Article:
Repository logo

Biological and physical controls in the Southern Ocean on past millennial-scale atmospheric CO2 changes.

Published version

Repository DOI

Change log


Skinner, Luke C 
Lippold, Jörg 
Frank, Norbert 


Millennial-scale climate changes during the last glacial period and deglaciation were accompanied by rapid changes in atmospheric CO2 that remain unexplained. While the role of the Southern Ocean as a 'control valve' on ocean-atmosphere CO2 exchange has been emphasized, the exact nature of this role, in particular the relative contributions of physical (for example, ocean dynamics and air-sea gas exchange) versus biological processes (for example, export productivity), remains poorly constrained. Here we combine reconstructions of bottom-water [O2], export production and (14)C ventilation ages in the sub-Antarctic Atlantic, and show that atmospheric CO2 pulses during the last glacial- and deglacial periods were consistently accompanied by decreases in the biological export of carbon and increases in deep-ocean ventilation via southern-sourced water masses. These findings demonstrate how the Southern Ocean's 'organic carbon pump' has exerted a tight control on atmospheric CO2, and thus global climate, specifically via a synergy of both physical and biological processes.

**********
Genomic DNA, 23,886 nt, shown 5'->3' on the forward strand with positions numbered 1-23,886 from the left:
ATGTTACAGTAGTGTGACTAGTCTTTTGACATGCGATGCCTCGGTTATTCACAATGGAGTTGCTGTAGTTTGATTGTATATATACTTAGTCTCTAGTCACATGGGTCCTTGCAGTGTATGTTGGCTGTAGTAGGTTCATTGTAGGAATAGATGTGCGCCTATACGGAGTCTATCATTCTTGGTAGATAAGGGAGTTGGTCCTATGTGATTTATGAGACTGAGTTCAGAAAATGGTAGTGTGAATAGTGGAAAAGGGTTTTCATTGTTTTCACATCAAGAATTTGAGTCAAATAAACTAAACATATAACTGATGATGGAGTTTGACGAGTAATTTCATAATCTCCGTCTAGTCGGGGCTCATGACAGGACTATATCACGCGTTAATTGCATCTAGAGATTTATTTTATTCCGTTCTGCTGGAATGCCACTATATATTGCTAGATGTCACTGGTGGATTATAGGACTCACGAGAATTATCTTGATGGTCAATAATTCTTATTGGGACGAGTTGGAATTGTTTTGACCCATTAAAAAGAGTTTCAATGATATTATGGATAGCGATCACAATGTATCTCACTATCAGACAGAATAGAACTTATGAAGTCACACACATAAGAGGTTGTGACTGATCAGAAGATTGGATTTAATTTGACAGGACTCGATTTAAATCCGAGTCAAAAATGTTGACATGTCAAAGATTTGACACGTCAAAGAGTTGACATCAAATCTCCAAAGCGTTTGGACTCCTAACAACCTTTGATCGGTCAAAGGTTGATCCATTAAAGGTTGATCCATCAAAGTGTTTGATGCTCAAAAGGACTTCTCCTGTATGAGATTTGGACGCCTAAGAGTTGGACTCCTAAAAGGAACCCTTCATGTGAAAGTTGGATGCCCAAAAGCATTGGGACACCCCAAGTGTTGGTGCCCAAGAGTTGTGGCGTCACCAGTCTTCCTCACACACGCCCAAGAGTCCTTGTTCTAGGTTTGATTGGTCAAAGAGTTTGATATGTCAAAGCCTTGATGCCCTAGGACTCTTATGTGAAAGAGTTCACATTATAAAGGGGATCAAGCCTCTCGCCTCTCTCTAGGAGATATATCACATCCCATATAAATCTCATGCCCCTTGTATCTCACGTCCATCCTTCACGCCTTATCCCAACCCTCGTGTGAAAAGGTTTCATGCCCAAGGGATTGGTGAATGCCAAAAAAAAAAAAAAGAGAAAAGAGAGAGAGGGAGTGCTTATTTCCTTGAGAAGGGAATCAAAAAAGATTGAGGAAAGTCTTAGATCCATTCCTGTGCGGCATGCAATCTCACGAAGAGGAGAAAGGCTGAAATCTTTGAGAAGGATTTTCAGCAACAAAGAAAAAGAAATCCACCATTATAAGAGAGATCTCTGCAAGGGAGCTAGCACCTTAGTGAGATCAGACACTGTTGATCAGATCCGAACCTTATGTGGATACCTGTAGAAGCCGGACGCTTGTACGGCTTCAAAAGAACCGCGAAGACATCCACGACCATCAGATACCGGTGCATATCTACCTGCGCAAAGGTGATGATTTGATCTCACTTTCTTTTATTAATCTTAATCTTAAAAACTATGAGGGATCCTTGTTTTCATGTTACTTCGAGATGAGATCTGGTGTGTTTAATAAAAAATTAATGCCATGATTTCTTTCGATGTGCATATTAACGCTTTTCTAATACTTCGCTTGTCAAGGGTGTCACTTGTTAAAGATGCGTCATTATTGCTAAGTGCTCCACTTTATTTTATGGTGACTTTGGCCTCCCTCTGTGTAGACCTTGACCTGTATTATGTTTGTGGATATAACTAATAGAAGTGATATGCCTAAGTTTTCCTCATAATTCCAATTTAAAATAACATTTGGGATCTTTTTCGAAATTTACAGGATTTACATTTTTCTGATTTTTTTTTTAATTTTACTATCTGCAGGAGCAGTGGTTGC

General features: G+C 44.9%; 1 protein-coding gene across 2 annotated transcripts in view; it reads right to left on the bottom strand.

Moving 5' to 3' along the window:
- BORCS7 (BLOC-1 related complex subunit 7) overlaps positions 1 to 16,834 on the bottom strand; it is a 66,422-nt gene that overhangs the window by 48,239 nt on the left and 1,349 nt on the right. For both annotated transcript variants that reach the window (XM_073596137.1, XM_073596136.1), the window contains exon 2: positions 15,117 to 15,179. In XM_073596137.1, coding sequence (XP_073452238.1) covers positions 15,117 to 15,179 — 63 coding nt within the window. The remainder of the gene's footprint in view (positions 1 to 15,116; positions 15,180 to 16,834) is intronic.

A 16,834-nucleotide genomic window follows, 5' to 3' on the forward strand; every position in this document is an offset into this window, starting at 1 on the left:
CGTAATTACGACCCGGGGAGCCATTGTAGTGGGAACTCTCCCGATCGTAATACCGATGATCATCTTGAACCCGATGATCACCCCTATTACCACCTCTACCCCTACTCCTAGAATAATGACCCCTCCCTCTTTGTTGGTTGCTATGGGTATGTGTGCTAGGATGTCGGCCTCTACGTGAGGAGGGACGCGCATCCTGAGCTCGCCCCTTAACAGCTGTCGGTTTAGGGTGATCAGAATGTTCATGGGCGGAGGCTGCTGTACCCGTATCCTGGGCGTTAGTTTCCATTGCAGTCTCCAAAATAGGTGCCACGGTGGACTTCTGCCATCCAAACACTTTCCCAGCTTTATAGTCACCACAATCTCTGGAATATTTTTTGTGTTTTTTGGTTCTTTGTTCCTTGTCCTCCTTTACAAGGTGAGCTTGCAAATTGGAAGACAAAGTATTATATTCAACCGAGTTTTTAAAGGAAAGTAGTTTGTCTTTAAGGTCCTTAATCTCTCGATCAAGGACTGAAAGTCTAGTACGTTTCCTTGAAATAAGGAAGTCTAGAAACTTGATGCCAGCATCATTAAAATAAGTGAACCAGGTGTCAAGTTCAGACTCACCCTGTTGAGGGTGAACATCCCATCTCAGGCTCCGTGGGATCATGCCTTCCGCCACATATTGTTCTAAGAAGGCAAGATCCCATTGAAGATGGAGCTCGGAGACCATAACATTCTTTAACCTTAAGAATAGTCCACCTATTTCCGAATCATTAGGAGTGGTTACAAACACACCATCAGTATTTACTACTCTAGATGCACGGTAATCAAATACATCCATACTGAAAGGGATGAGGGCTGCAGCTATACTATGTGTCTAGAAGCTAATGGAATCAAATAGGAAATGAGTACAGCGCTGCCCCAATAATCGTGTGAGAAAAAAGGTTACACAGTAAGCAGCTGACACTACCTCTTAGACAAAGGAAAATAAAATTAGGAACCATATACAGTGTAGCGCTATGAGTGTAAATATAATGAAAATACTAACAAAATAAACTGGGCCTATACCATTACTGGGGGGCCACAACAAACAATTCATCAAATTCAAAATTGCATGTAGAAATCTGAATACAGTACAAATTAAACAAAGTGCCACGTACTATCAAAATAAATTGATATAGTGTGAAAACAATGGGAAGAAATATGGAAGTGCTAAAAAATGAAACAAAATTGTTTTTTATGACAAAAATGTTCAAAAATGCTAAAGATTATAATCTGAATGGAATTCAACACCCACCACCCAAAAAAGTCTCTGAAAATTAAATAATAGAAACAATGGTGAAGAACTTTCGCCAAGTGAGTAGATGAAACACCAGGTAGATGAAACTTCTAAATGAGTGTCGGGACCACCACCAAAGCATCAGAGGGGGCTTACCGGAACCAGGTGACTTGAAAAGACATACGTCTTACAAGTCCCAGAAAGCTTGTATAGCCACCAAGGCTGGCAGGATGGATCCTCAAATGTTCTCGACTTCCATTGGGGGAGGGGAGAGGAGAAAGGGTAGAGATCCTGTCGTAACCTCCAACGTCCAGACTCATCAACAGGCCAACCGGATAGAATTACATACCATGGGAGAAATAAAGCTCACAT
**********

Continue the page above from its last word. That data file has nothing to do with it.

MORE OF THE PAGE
Atmosphere, Carbon, Carbon Dioxide, Carbon Isotopes, Carbon Sequestration, Ice Cover, Manganese, Oceans and Seas, Oxidation-Reduction, Oxygen, Uranium, Water

Journal Title

Nat Commun

Conference Name

Journal ISSN


Volume Title



Springer Science and Business Media LLC
Natural Environment Research Council (NE/J010545/1)
Natural Environment Research Council (NE/L006421/1)
J.G. and L.C.S. acknowledge support from the Gates Cambridge Trust, the Royal Society, the Cambridge Newton Trust and NERC grant NE/J010545/1. J.L. was supported by Marie Curie Fellowship FP7-PEOPLE-2013-IEF (Marie Curie proposal 622483). S.L.J. was funded through the Swiss National Science Foundation (grant PP00P2-144811). C.W. acknowledges support from the European Research Council grant ACCLIMATE/no 339108. This is LSCE contribution no. 4488.